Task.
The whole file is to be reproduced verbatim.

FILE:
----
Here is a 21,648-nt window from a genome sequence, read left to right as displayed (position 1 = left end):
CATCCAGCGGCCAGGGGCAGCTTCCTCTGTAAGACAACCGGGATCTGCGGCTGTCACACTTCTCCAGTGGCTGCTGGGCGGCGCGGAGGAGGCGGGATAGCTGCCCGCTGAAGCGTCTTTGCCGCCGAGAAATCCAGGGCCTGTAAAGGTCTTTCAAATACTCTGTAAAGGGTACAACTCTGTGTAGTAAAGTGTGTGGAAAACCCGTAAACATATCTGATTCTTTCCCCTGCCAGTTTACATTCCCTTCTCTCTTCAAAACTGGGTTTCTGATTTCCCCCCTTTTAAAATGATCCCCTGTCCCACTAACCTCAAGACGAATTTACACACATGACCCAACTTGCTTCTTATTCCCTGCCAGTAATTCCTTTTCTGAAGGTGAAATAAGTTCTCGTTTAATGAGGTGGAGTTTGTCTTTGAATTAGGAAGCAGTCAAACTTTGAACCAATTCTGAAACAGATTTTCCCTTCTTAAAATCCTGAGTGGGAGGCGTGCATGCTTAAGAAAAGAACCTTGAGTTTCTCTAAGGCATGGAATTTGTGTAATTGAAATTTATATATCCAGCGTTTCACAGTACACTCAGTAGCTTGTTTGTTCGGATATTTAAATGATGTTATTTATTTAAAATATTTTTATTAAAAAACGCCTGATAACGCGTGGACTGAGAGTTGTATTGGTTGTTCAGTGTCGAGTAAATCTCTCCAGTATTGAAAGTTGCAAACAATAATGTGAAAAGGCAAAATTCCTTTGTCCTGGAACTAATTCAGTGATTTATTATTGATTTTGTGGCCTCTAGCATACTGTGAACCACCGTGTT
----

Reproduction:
Here is a 21,648-nt window from a genome sequence, read left to right as displayed (position 1 = left end):
CATCCAGCGGCCAGGGGCAGCTTCCTCTGTAAGACAACCGGGATCTGCGGCTGTCACACTTCTCCAGTGGCTGCTGGGCGGCGCGGAGGAGGCGGGATAGCTGCCCGCTGAAGCGTCTTTGCCGCCGAGAAATCCAGGGCCTGTAAAGGTCTTTCAAATACTCTGTAAAGGGTACAACTCTGTGTAGTAAAGTGTGTGGAAAACCCGTAAACATATCTGATTCTTTCCCCTGCCAGTTTACATTCCCTTCTCTCTTCAAAACTGGGTTTCTGATTTCCCCCCTTTTAAAATGATCCCCTGTCCCACTAACCTCAAGACGAATTTACACACATGACCCAACTTGCTTCTTATTCCCTGCCAGTAATTCCTTTTCTGAAGGTGAAATAAGTTCTCGTTTAATGAGGTGGAGTTTGTCTTTGAATTAGGAAGCAGTCAAACTTTGAACCAATTCTGAAACAGATTTTCCCTTCTTAAAATCCTGAGTGGGAGGCGTGCATGCTTAAGAAAAGAACCTTGAGTTTCTCTAAGGCATGGAATTTGTGTAATTGAAATTTATATATCCAGCGTTTCACAGTACACTCAGTAGCTTGTTTGTTCGGATATTTAAATGATGTTATTTATTTAAAATATTTTTATTAAAAAACGCCTGATAACGCGTGGACTGAGAGTTGTATTGGTTGTTCAGTGTCGAGTAAATCTCTCCAGTATTGAAAGTTGCAAACAATAATGTGAAAAGGCAAAATTCCTTTGTCCTGGAACTAATTCAGTGATTTATTATTGATTTTGTGGCCTCTAGCATACTGTGAACCACCGTGTT